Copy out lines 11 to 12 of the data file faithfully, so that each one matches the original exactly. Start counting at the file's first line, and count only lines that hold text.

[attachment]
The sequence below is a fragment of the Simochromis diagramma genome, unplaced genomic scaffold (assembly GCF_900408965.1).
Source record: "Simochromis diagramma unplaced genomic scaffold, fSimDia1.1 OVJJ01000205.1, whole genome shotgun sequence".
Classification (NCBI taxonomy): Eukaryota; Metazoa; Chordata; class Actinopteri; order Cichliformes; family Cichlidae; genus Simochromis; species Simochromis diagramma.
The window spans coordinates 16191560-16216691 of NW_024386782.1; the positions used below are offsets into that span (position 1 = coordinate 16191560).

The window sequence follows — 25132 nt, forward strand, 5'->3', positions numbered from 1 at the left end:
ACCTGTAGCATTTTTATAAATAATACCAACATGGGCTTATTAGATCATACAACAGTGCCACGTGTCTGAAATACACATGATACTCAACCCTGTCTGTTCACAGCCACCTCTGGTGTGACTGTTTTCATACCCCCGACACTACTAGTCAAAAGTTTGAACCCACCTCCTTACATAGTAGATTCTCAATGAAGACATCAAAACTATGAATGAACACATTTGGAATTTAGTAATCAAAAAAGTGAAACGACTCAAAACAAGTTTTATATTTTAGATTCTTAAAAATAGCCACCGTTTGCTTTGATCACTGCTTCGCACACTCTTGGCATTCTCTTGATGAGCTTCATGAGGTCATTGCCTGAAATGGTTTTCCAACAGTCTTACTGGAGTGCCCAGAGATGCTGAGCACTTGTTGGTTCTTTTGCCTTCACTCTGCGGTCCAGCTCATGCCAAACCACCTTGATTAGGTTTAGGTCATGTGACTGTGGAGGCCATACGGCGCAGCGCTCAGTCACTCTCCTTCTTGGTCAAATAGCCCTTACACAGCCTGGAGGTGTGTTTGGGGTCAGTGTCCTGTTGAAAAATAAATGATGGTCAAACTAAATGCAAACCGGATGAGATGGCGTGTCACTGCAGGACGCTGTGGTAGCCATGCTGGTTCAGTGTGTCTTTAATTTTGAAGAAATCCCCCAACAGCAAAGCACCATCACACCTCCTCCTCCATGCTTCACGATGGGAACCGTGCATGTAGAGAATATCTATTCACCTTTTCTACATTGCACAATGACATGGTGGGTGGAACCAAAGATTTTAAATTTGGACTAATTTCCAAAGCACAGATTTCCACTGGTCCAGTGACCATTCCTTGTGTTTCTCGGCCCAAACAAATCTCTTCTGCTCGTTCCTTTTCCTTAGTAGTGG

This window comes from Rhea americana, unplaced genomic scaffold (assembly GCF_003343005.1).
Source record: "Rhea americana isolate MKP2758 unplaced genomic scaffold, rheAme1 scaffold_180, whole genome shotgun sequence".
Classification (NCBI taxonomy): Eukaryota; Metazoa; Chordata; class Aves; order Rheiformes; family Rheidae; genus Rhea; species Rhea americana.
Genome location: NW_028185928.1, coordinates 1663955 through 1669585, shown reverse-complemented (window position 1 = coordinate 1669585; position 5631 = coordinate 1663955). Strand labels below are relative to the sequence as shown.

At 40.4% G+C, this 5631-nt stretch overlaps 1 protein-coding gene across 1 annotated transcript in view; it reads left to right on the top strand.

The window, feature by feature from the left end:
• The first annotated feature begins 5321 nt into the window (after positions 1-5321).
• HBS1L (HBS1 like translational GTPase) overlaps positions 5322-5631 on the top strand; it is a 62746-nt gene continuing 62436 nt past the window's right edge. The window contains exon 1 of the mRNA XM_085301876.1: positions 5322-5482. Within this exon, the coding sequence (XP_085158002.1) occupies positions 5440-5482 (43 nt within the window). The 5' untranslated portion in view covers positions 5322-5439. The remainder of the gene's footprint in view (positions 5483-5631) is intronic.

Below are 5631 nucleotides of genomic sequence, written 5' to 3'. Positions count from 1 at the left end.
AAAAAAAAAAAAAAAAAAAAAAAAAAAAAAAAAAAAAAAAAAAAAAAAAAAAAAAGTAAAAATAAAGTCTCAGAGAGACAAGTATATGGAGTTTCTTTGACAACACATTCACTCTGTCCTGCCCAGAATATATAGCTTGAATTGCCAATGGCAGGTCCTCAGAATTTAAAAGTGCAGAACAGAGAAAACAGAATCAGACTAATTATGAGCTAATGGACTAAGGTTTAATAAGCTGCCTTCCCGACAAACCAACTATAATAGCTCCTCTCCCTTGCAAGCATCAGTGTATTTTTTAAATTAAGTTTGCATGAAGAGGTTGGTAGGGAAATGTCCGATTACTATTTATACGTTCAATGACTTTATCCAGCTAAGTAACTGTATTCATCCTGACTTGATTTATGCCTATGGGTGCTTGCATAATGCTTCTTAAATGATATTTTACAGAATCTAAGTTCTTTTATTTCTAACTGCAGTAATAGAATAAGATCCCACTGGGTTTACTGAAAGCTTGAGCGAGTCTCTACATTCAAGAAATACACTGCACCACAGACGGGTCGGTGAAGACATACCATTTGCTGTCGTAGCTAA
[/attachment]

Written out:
At 40.4% G+C, this 5631-nt stretch overlaps 1 protein-coding gene across 1 annotated transcript in view; it reads left to right on the top strand.

The window, feature by feature from the left end: